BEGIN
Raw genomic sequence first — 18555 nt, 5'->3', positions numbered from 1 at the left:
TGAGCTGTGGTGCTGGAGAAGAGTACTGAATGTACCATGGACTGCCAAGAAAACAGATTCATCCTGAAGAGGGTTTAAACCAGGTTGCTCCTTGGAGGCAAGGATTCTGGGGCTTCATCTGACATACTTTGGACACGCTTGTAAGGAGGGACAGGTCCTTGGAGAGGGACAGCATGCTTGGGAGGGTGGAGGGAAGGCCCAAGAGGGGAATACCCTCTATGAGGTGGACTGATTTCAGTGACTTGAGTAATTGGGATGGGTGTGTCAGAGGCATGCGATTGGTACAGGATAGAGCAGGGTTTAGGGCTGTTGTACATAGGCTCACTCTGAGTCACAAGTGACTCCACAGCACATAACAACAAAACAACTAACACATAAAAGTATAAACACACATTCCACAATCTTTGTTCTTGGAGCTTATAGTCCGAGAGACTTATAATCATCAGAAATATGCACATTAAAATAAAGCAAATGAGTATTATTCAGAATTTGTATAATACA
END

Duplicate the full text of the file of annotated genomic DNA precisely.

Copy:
Raw genomic sequence first — 18555 nt, 5'->3', positions numbered from 1 at the left:
TGAGCTGTGGTGCTGGAGAAGAGTACTGAATGTACCATGGACTGCCAAGAAAACAGATTCATCCTGAAGAGGGTTTAAACCAGGTTGCTCCTTGGAGGCAAGGATTCTGGGGCTTCATCTGACATACTTTGGACACGCTTGTAAGGAGGGACAGGTCCTTGGAGAGGGACAGCATGCTTGGGAGGGTGGAGGGAAGGCCCAAGAGGGGAATACCCTCTATGAGGTGGACTGATTTCAGTGACTTGAGTAATTGGGATGGGTGTGTCAGAGGCATGCGATTGGTACAGGATAGAGCAGGGTTTAGGGCTGTTGTACATAGGCTCACTCTGAGTCACAAGTGACTCCACAGCACATAACAACAAAACAACTAACACATAAAAGTATAAACACACATTCCACAATCTTTGTTCTTGGAGCTTATAGTCCGAGAGACTTATAATCATCAGAAATATGCACATTAAAATAAAGCAAATGAGTATTATTCAGAATTTGTATAATACA